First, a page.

> sixth consecutive year. 67% of all Internet users live in countries where
> criticism of the government, military, or ruling family are subject to
> censorship. Social media users face unprecedented penalties, as authorities
> in 38 countries made arrests based on social media posts over the past
> year. Globally, 27% of all internet users live in countries where people
> have been arrested for publishing, sharing, or merely ?liking? content on
> Facebook. Governments are increasingly going after messaging apps like
> WhatsApp and Telegram, which can spread information quickly and securely.
>
>
> Various barriers exist to prevent citizens of a large number of countries
> to access information. Some involve infrastructural and economic barriers,
> others violations of user rights such as surveillance, privacy and
> repercussions for online speech and activities such as imprisonment,
> extralegal harassment or cyberattacks. Yet another area is limits on
> content, which involves legal regulations on content, technical filtering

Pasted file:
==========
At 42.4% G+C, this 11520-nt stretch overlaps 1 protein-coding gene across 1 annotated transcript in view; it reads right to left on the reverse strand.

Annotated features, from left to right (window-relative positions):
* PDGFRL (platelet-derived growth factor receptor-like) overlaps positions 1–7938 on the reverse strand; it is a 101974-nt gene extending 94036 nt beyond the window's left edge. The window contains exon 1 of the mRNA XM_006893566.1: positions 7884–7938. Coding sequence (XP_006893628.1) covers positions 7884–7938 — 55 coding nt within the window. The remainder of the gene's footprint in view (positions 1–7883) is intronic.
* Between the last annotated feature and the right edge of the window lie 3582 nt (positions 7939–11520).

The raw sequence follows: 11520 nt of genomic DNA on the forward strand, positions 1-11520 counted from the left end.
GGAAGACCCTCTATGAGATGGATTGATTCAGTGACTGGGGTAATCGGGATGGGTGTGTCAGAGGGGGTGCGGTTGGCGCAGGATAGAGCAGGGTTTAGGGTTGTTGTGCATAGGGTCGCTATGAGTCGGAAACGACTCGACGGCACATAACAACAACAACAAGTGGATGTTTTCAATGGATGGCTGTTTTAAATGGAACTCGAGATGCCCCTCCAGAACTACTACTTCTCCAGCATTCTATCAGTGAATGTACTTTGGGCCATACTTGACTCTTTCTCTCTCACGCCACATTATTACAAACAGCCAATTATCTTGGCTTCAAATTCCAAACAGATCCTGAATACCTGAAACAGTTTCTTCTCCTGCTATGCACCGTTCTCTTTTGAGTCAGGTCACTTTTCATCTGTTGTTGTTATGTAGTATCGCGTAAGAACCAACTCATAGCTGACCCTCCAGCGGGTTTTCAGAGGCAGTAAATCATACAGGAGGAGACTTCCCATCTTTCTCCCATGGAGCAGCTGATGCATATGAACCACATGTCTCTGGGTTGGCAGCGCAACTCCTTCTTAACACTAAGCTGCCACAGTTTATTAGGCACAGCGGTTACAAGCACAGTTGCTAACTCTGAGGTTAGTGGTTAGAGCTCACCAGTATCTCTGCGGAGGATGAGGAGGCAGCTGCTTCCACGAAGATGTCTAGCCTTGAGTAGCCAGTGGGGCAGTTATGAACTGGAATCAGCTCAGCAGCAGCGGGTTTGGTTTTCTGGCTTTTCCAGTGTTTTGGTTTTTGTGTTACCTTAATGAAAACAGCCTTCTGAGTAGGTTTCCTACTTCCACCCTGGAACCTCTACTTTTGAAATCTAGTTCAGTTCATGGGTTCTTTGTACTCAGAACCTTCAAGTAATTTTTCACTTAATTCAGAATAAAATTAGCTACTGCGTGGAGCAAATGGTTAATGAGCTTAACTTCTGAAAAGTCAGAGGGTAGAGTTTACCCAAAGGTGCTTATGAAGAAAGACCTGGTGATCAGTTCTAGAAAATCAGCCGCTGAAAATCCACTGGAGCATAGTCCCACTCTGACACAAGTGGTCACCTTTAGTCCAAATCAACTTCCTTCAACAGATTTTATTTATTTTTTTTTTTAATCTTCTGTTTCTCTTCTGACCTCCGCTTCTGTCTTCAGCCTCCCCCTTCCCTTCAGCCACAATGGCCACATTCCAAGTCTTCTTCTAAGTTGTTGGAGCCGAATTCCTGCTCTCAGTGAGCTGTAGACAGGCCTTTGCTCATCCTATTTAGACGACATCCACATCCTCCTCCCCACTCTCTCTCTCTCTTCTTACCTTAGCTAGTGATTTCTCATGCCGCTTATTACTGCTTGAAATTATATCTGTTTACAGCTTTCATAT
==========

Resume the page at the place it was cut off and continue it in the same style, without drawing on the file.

> and blocking websites, (self-)censorship.
>
>
> Large internet providers are effective monopolies, and themselves have the
> power to use NLP techniques to control information flow. Users are
> suspended or banned, sometimes without human intervention, and with little
> opportunity for redress. Users react to this by using coded, oblique or
> metaphorical language, by taking steps to conceal their identity such as
> the use of multiple accounts, raising questions about who the real
> originating author of a post actually is.
>
>
> This workshop should bring together NLP researchers whose work contributes
> to the free flow of information on the Internet. The topics of interest
> include (but are not limited) to the following:
>
>
>
> - Censorship detection: detecting deleted or edited text; detecting
> blocked keywords/banned terms;
> - Censorship circumvention techniques: linguistically inspired
> countermeasure for Internet censorship such as keyword substitution,
> expanding coverage of existing banned terms, text paraphrasing,
> linguistic
> steganography, generating information morphs etc.;
> - Detection of self-censorship;
> - Identifying potentially censorable content;
> - Disinformation/Misinformation detection: fake news, fake accounts,
> rumor detection, etc.;
> - Techniques to empirically measure Internet censorship across
> communication platforms;
> - Investigations on covert linguistic communication and its limits;
> - Identity and private information detection;
> - Passive and targeted surveillance techniques;
> - Ethics in NLP;
> - ?Walled gardens?, personalization and fragmentation of the online
> public space;
>
>
> We hope that our workshop will promote Internet freedom in countries where
> accessing and sharing of information are strictly controlled by censorship.